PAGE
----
... Two main river systems run through the city (Gammans and Arrebusch) and collect the seasonal storm water from the surrounding hills into three city dams. Despite the ephemeral nature of the river network, riverbeds have the potential to foster NbS, supporting most of the city's greenery and hosting perennial trees, bushes and grasses adapted to arid conditions (e.g., acacia trees, trumpet thorn trees, dwarf shrub species) (Mendelsohn et al., 2002), (Fig. 17.1). ...
... Two main river systems run through the city (Gammans and Arrebusch) and collect the seasonal storm water from the surrounding hills into three city dams. Despite the ephemeral nature of the river network, riverbeds have the potential to foster NbS, supporting most of the city's greenery and hosting perennial trees, bushes and grasses adapted to arid conditions (e.g., acacia trees, trumpet thorn trees, dwarf shrub species) (Mendelsohn et al., 2002), (Fig. 17.1). ...
Chapter
Significance Statement The Peruvian Upwelling ecosystem is highly productive. El Niño variability affects species abundance and distribution, and thus marine activities. Climate change is modifying El Niño patterns, compromising the strategies of marine organisms and human activities to cope with its variability. We focus on three marine social-ecological systems to identify weaknesses and leverage points for adaptation and resilience. We find that (1) the Peruvian artisanal fishery and aquaculture sectors urgently need an institutional framework for adaptation to future environmental changes; (2) bottom-up adaptation strategies require institutional support, tailored to socio-ecological specificities; and (3) additional research on socio-ecological tipping points and their effects for human-nature interactions and societal repercussions is necessary. These finding may be useful in other systems undergoing similar challenges.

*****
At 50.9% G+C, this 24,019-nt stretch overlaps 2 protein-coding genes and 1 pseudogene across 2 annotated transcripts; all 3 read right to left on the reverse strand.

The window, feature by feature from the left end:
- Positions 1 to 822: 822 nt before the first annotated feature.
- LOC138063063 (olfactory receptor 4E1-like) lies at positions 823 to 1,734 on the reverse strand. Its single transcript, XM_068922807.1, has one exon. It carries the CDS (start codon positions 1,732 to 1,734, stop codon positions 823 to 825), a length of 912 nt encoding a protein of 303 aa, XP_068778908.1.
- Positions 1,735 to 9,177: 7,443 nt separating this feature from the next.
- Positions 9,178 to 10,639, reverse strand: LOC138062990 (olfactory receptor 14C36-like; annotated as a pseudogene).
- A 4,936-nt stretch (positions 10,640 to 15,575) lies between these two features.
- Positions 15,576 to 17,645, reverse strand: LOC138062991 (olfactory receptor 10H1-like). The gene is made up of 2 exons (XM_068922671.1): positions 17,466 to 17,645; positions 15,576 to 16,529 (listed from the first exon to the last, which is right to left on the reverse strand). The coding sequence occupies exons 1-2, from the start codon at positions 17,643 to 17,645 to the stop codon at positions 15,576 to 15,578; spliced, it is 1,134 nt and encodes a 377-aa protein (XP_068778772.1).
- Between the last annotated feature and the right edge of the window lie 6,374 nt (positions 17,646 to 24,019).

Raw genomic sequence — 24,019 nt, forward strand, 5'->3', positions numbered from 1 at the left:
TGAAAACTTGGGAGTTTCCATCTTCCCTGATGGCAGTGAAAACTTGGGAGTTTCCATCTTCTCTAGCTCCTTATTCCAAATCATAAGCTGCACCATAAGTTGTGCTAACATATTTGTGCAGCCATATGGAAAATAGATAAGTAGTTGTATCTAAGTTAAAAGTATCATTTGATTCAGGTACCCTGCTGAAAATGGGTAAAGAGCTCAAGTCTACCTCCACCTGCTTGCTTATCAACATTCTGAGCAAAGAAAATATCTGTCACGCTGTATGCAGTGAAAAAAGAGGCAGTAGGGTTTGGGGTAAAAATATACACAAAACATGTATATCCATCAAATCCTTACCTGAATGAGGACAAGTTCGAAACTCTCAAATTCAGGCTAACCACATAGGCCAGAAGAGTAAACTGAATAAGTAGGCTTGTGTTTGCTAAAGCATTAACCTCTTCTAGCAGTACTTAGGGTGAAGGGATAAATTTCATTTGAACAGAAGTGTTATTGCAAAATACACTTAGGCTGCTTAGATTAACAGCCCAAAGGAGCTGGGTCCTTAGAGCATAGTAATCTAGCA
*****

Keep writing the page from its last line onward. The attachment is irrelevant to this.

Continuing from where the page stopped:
... Two main river systems run through the city (Gammans and Arrebusch) and collect the seasonal storm water from the surrounding hills into three city dams. Despite the ephemeral nature of the river network, riverbeds have the potential to foster NbS, supporting most of the city's greenery and hosting perennial trees, bushes and grasses adapted to arid conditions (e.g., acacia trees, trumpet thorn trees, dwarf shrub species) (Mendelsohn et al., 2002), (Fig. 17.1). ...
Chapter
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Significance Statement A Multi-Use Platform can integrate different maritime activities into a single sea area. We propose an analytical framework to investigate the socio-ecological benefits and impacts of potential Multi-Use Platforms designs in the Mediterranean and North Sea. The framework uses a marine ecosystem services matrix that has the aim to facilitate knowledge sharing on the ecosystem goods and services a Multi-Use Platform can potentially support and interact with. The results highlight that Multi-Use Platforms provide multiple opportunities for energy generation, food provisioning (e.g. recreational fishing, extractive aquaculture) and cultural services (e.g. coastal recreation, diving, research and monitoring). Further research suggests application of quantitative socio-ecological analysis techniques to measure potential synergies and trade-offs among the multiple activities of the platform.
... Two main river systems run through the city (Gammans and Arrebusch) and collect the seasonal storm water from the surrounding hills into three city dams. Despite the ephemeral nature of the river network, riverbeds have the potential to foster NbS, supporting most of the city's greenery and hosting perennial trees, bushes and grasses adapted to arid conditions (e.g., acacia trees, trumpet thorn trees, dwarf shrub species) (Mendelsohn et al., 2002), (Fig. 17.1). ...
Chapter
Full-text available